INDIANAPOLIS — Are lower gas prices on your Christmas wish list? Analysts predict the national price of gasoline may fall under $3 per gallon by Christmas, but it isn’t all good news.
Analysts from AAA say the national average pump price for a gallon of gasoline dropped 12 cents in the past week. This is the steepest weekly decline since early August. The national average is down 22 cents from a month ago but still remains 15 cents per gallon higher than this time last year.
GasBuddy analysts say as Americans hit the road for Thanksgiving, a new record was set for the largest single-day decline in the national average. They say many areas are falling to the lowest level since Russia’s invasion of Ukraine in February.
“It’s entirely possible the national average price of gasoline could fall under $3 per gallon by Christmas, which would be a huge gift to unwrap for motorists after a dizzying year at the pump,” said Patrick De Haan, head of petroleum analysis at GasBuddy.
As of the time of this report, the average price of gas in Indiana is $3.611, the only neighboring state with a higher average gas price is Illinois. The cheapest gas prices can be found in Evansville, with an average price of $3.237 for regular gas. Bloomington has the most expensive gas prices at $3.932.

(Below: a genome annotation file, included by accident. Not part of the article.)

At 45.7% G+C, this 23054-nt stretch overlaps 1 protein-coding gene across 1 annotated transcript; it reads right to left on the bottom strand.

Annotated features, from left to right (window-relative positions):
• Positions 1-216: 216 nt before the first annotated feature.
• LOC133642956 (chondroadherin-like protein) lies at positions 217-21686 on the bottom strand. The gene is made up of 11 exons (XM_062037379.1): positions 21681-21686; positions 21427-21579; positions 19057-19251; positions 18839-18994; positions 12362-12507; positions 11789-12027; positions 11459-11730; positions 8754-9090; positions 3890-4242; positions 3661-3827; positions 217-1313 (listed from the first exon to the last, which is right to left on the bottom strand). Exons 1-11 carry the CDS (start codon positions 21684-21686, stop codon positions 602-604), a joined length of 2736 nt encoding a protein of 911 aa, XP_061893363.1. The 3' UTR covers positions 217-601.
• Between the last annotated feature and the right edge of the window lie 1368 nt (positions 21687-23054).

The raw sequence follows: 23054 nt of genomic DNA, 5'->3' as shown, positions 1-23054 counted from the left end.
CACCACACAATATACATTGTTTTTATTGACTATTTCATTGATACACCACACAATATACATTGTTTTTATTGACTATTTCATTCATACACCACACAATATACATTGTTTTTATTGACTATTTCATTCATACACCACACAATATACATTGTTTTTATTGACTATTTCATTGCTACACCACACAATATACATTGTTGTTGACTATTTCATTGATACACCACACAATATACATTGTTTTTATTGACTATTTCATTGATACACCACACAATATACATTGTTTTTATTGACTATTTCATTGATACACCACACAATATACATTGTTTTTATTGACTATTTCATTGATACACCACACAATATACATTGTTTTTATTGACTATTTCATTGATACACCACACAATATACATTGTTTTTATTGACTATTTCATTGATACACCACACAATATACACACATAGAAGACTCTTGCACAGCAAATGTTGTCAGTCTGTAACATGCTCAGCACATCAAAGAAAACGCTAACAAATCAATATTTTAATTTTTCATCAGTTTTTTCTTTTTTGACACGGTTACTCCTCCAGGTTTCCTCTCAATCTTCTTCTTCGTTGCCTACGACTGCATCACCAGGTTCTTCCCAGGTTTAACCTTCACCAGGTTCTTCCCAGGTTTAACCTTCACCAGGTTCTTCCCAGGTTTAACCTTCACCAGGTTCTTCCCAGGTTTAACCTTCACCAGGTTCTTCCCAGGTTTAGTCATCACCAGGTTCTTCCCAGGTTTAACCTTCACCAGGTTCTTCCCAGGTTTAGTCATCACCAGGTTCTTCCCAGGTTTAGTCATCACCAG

Not only have prices for regular gasoline fallen nationwide, but GasBuddy also says 47 states have seen diesel prices falling as well, providing relief ahead of the holidays and helping to stem the rise in inflation.
However, the falling gas prices come as the cost of oil dropping amid fears of an economic slowdown around the globe. GasBuddy analysts say oil prices are under heavy selling pressure as China sees protests for its zero-Covid policies and shutdowns of major cities.
In addition to China’s Covid crisis, GasBuddy says the Biden Administration approved Chevron to export crude oil from Venezuela, as the administration sets the stage for discussions on future exports, adding downward pressure to oil.
An upcoming meeting may result in gas prices spiking again. AAA reports that the Organization of the Petroleum Exporting Countries and its allies, including Russia, are meeting on December 4. In October, the organization decided to cut its collective crude oil output. If they decide to revise this agreement, prices could spike.